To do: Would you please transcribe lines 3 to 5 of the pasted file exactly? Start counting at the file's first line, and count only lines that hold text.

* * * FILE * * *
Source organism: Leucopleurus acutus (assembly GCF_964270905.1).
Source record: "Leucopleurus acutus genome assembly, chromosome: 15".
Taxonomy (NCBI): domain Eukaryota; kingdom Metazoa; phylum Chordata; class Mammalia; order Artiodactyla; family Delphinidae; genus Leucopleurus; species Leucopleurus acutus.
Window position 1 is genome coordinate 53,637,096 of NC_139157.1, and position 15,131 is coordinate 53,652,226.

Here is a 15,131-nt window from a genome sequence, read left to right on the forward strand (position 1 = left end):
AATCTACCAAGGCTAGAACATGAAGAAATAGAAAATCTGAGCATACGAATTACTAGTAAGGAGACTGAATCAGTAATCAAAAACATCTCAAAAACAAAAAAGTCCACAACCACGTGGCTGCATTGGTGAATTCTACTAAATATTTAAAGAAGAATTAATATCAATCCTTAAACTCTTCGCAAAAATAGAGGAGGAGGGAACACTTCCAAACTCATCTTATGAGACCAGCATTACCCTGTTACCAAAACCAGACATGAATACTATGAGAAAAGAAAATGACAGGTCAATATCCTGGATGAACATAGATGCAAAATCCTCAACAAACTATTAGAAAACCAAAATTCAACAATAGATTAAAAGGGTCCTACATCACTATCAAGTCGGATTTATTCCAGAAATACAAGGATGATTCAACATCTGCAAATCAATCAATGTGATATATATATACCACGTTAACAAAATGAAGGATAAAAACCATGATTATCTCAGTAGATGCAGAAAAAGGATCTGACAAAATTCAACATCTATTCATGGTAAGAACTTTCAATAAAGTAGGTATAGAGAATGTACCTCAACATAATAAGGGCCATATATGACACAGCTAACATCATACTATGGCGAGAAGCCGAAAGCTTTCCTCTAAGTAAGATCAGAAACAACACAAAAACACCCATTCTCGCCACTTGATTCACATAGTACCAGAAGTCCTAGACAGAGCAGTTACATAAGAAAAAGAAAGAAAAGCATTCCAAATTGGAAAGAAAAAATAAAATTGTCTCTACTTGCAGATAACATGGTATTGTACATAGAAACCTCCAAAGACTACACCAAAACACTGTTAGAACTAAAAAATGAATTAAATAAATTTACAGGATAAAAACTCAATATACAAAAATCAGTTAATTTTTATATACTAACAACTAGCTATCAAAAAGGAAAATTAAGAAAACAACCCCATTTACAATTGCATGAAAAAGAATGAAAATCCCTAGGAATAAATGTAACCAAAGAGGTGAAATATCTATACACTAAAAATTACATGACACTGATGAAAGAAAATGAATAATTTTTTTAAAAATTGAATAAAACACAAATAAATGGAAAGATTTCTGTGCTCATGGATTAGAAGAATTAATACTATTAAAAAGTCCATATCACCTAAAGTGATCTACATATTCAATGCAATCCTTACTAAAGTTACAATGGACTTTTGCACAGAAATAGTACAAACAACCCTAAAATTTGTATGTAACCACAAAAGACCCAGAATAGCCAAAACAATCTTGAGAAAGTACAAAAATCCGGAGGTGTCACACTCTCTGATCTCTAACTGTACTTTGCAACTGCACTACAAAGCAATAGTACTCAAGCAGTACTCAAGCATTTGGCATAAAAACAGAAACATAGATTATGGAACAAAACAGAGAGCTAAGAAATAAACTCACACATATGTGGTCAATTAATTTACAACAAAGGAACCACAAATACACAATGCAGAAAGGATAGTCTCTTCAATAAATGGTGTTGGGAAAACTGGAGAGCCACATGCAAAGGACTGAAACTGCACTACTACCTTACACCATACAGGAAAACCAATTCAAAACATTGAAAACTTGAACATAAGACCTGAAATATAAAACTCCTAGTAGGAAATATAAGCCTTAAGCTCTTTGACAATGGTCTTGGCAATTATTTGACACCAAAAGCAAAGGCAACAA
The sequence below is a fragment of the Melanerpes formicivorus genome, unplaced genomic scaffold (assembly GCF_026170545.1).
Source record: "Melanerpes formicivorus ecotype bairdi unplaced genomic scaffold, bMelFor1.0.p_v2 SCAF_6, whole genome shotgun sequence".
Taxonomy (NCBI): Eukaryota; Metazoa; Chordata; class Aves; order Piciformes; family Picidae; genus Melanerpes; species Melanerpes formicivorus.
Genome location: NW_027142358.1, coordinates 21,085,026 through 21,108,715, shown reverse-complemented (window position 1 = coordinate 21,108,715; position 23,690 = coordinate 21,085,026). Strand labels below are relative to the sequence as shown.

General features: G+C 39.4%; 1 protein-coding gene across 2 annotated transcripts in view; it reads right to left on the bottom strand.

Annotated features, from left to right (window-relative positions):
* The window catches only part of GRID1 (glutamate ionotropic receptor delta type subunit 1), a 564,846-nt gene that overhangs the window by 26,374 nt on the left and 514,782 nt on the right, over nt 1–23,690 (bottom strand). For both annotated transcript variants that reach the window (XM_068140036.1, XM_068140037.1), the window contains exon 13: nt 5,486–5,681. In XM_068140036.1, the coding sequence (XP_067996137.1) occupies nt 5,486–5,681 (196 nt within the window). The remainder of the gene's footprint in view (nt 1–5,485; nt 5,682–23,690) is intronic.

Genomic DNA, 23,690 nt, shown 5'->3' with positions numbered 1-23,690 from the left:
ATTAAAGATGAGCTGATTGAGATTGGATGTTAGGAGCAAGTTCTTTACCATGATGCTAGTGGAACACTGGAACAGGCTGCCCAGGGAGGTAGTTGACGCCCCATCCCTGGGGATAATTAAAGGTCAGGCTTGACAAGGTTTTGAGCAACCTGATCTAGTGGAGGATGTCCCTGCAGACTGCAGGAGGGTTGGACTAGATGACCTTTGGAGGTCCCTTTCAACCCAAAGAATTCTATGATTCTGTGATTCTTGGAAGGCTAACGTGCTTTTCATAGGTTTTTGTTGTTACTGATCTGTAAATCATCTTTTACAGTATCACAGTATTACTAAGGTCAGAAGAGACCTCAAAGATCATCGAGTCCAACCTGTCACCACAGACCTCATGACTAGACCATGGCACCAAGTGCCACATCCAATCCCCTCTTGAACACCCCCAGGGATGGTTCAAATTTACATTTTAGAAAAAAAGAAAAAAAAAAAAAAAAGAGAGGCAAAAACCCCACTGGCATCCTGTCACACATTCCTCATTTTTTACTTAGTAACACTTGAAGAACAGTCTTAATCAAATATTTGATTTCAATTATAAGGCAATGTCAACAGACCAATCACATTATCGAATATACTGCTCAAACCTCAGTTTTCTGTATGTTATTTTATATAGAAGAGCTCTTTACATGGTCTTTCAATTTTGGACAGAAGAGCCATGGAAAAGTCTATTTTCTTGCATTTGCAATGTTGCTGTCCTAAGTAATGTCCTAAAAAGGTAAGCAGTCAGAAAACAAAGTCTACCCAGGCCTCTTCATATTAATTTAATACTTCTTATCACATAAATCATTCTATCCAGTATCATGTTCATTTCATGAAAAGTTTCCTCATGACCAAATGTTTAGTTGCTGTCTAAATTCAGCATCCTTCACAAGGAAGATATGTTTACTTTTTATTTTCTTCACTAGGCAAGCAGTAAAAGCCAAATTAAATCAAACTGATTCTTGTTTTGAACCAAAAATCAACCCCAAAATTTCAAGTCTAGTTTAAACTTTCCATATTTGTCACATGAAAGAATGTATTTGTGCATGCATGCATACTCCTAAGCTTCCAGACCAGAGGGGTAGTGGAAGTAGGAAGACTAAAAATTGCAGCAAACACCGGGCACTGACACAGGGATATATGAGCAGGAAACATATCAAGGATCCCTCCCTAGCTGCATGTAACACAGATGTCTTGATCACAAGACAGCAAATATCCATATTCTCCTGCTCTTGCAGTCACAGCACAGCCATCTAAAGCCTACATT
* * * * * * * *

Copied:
Taxonomy (NCBI): domain Eukaryota; kingdom Metazoa; phylum Chordata; class Mammalia; order Artiodactyla; family Delphinidae; genus Leucopleurus; species Leucopleurus acutus.
Window position 1 is genome coordinate 53,637,096 of NC_139157.1, and position 15,131 is coordinate 53,652,226.

Here is a 15,131-nt window from a genome sequence, read left to right on the forward strand (position 1 = left end):